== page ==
As with many film and TV jobs, being talented isn’t the only requirement for being a makeup artist. A successful MUA is also a great communicator. Most actors will tell you that the makeup truck is where it all happens, so if you don’t like to chat while you work, that might well be an issue. Being sociable is important, and being an empathetic shoulder to cry on and an ear to chew back on is essential for stressed-out cast members, who you’ll likely see at their most vulnerable.

Another thing to bear in mind is the early starts. Makeup needs to be done before everything else. If an actor has a 5am call time (not unusual), the MUA will have been up well before that to be ready for their arrival. You’ll set the mood for the day, so if you’re not a morning person then it’s time to become one. Plus, you’ll probably be one of the last to leave set so energy, enthusiasm, and – crucially – passion for your craft really are key.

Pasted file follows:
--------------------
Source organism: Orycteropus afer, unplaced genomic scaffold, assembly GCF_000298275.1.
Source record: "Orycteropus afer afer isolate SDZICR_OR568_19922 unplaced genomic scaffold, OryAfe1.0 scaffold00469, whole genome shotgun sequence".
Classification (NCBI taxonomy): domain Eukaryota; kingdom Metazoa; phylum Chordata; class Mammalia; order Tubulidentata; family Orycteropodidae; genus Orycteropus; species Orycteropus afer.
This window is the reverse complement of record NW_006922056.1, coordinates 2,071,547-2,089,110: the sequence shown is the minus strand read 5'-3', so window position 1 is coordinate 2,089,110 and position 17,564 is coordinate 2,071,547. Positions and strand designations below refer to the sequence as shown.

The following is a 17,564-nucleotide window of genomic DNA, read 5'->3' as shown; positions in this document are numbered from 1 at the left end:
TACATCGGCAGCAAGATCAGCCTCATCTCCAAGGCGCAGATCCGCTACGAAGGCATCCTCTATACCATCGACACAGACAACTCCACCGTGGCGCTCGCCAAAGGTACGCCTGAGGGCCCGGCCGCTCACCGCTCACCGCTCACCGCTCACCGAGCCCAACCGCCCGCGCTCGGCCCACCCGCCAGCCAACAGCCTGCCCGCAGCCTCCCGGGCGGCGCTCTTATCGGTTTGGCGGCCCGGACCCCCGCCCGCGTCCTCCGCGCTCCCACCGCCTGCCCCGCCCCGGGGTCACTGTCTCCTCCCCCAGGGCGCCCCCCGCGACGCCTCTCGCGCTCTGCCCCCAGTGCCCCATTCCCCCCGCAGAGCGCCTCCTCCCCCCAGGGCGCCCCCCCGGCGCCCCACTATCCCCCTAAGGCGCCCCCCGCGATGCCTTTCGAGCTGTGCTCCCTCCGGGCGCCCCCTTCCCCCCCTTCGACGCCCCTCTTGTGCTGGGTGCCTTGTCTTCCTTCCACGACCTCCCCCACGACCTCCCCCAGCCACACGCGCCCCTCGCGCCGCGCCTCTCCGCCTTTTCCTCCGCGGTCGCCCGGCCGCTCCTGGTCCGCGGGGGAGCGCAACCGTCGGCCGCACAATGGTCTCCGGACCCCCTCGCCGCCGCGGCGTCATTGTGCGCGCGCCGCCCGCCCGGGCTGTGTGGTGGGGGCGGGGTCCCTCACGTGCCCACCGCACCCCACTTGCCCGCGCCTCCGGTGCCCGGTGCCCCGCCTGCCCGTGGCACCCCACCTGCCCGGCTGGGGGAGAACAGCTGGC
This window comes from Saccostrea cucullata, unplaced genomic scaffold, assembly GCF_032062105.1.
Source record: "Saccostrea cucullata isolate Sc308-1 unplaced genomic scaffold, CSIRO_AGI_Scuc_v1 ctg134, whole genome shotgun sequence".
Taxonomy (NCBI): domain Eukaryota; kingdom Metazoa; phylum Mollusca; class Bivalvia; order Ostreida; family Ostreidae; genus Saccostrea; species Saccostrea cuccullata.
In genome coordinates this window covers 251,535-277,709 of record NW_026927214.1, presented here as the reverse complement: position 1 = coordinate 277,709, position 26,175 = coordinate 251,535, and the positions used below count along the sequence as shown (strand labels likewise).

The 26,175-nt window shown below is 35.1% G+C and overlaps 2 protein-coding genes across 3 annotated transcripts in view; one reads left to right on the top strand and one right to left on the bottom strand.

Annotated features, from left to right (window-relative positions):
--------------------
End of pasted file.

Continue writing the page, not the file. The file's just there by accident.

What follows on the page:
Personality-wise, MUAs are creative, enthusiastic, and calm. Panicking during on-set final checks is not acceptable. You may feel the pressure while the whole crew waits for you, but you can’t show it. Your job is crucial – that’s why they want you to get it right. Top MUAs have a good understanding of other areas such as lighting and camera angles, and will always keep checking the monitor without getting in the way. They also have good, practical shoes.          

Lastly, think it through. Being an MUA will mean long hours, fierce competition, and a distinctive, sometimes stressful environment that not everyone thrives in. Especially at the start of your career, you’ll be called upon to do the less exciting jobs for probably a lot less money than you’d expect. That said, though, it is also a great, creative job where talent is rewarded. Job by job, you can build up your portfolio and work towards better work, bigger budgets and more money. Most MUAs can’t think of being anything else, so if that sounds like you then go for it!


More industry advice for UK actors? Click here.